How was the backdoor introduced?

While there’s still much to know, it appears that a GitHub account, JiaT75, was created by an unknown person or organization in 2021. The account, which has now been suspended by GitHub, contributed to several compression-related libraries before focusing on the XZ Libs project. Reporting indicates that, by 2023, the original maintainer of XZ Libs had turned over control of the repo to JiaT75. JiaT75 then took action later in 2023 to reduce security protections on the project and, in early 2024, introduced the changes that compiled the backdoor into the project.

Which Linux distributions are vulnerable to CVE-2024-3094?

Red Hat has advised to immediately stop any usage of Fedora Rawhide Instances, until deploying the update that reverts the affected version of XZ. Rawhide is the name given to any current development version of Fedora. Also, the incident affects the current pre-release Fedora Linux 41. Red Hat recommends discontinuing use of these platforms immediately until updates are released.

Linux Distribution NameDistribution versionRemediation instructions
Fedora RawhideFedora Rawhide updates
Fedora 41Fedora 41 updates
Fedora 40Fedora 40 updates
Debian5.5.1alpha-0.1Reverted XZ to use 5.4.5
OpenSUSETumbleweedOpenSUSE mitigation
Kali LinuxKali linux machines updated between March 26-30, 2024Kali Linux mitigation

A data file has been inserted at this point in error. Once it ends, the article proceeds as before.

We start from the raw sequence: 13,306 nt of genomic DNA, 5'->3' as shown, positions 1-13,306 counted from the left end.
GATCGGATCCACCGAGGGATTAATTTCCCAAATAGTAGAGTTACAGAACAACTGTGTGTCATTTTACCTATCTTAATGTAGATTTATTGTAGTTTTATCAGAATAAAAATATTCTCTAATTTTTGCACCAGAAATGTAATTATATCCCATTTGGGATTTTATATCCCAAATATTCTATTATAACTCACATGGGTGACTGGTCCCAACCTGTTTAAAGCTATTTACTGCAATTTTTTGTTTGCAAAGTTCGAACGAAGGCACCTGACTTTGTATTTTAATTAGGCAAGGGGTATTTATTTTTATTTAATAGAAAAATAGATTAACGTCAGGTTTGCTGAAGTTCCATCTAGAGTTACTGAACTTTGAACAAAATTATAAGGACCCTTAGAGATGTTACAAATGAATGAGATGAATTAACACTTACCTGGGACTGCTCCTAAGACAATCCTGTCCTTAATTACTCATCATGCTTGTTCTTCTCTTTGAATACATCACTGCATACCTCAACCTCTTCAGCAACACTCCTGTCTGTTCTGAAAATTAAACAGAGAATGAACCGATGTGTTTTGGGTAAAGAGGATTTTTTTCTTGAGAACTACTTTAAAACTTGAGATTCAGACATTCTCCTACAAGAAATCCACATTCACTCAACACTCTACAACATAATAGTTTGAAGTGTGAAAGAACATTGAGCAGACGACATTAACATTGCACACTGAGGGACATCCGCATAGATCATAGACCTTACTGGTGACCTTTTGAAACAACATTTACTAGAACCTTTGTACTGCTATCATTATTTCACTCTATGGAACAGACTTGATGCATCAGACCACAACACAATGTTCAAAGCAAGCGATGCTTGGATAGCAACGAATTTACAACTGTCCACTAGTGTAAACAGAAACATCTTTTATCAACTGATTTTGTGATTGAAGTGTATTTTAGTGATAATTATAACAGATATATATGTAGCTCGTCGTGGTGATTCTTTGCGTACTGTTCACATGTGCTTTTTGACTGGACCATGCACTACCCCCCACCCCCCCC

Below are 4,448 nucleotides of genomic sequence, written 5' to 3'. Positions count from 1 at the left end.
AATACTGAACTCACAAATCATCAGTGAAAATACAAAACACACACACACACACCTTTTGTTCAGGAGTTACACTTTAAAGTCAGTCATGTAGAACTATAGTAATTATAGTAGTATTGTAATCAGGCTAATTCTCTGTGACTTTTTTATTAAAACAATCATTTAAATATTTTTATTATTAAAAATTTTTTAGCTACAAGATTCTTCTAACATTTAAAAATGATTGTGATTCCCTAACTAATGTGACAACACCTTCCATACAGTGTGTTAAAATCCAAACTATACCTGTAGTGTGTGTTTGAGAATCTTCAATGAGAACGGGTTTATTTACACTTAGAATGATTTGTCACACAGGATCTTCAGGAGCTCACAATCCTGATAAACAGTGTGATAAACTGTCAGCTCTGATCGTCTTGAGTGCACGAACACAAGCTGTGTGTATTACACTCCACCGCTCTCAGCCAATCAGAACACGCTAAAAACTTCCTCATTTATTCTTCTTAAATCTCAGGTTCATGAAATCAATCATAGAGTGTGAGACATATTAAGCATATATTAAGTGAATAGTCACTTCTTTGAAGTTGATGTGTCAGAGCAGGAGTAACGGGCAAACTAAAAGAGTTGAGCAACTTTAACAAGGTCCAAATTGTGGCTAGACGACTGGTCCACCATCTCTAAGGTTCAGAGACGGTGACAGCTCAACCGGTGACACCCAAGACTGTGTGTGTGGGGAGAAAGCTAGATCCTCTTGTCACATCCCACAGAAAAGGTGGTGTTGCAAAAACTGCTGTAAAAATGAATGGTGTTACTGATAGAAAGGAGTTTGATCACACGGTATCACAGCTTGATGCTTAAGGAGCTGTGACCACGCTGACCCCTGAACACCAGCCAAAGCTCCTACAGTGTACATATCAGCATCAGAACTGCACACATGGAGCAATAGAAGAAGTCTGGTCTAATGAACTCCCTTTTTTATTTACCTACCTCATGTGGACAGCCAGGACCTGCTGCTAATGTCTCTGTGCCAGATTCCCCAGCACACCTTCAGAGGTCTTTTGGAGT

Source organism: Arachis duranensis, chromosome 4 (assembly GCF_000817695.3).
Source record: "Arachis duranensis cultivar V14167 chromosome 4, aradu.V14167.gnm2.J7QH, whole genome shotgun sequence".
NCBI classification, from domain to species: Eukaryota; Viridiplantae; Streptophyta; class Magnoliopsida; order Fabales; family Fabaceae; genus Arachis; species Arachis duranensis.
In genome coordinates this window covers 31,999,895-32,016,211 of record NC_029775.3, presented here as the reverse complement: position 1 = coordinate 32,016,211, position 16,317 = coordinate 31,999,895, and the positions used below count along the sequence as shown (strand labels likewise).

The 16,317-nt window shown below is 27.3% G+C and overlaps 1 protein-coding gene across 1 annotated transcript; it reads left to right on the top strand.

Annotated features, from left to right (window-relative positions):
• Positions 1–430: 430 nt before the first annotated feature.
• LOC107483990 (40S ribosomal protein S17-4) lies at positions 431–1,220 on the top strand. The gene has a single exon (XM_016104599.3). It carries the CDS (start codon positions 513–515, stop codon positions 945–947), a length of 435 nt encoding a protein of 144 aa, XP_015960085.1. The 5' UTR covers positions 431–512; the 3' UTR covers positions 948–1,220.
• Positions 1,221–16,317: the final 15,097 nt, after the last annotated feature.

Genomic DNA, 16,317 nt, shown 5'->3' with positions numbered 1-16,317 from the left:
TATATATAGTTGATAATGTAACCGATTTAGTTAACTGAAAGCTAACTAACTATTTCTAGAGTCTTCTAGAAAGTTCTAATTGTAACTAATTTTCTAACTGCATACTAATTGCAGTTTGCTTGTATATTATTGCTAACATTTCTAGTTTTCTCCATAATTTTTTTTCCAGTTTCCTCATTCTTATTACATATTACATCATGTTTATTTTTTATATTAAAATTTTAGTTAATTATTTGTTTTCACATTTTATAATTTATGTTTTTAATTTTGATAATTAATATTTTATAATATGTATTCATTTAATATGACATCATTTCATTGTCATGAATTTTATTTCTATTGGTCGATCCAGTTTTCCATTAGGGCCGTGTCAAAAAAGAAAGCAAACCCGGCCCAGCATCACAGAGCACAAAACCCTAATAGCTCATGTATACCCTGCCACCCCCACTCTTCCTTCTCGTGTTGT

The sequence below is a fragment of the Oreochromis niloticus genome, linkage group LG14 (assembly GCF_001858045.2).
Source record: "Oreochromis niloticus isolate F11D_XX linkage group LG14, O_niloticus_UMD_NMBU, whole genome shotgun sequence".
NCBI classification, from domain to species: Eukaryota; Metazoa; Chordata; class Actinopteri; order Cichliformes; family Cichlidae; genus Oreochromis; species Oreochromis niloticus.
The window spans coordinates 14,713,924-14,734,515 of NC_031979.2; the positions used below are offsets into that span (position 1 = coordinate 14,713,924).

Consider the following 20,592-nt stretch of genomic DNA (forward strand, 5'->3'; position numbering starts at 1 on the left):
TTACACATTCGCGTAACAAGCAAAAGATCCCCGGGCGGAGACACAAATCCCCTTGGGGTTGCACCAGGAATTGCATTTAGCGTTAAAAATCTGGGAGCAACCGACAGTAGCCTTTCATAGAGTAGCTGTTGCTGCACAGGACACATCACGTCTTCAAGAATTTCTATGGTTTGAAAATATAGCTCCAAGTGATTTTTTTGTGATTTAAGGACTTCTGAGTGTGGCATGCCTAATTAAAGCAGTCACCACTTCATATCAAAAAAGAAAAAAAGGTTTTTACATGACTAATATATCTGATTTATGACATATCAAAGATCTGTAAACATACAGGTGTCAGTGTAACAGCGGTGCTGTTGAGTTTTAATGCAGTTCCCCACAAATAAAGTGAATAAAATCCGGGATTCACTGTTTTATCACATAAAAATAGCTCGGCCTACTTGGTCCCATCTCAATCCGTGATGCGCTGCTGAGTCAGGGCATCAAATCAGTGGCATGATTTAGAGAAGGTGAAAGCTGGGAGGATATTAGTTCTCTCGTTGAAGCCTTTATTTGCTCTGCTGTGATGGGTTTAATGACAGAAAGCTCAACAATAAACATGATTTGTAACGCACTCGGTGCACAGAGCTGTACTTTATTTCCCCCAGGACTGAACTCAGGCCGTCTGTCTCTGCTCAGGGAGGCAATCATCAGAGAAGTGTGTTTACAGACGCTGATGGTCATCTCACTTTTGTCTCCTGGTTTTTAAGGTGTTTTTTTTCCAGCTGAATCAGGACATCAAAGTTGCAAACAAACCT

AlpineEdge (active development)
Also, potentially, any released version of Alpine using Edge packages
Alpine Linux mitigation
Arch LinuxAny version with xz 5.6.0-1 or 5.6.1-1.Arch Linux mitigation
Linux distributions vulnerable to CVE 2024-3094

Fedora Linux 40 could be affected, depending on the time of system update, however, Red Hat states that there are no indications that the backdoor is present in this version at the moment.

Which Linux distributions are NOT affected?

The following Linux distributions are not affected by CVE-2024-3094:

For distributions listed as neither affected nor not affected, look for the presence of affected versions of XZ Utils, check security bulletins & documentation, and contact the distribution’s maintainers if necessary.

How to mitigate CVE-2024-3094

Currently there is no fix for the affected packages. Therefore, it is recommended to revert all the affected packages to use the 5.4.x versions of XZ Utils (5.4.6 Stable is the latest uncompromised version) and to discontinue use of platforms that do not currently have a stable version available.

If you had a system that was vulnerable to CVE-2024-3094

Any system that had affected packages installed should be treated as a potential security incident and investigated to determine if the backdoor was used. At minimum, we recommend:

  • Check for any sensitive information or sensitive keys on the machine
  • Rotate any credentials found on the machine or related to the machine
  • Review all the assets that are within the blast radius of the affected machine

Orca warns that it has found 9 devices that are affected by CVE-2024-3094

Further resources

Below we have listed further resources that can help with remediation and investigations:

Orca Security can help

To see how Orca can help you discover any affected resources in your cloud environments on AWS, Azure, Google Cloud, Oracle Cloud, and Alibaba Cloud, as well as mitigate and investigate any vulnerabilities, schedule a 1:1 demo with one of our experts.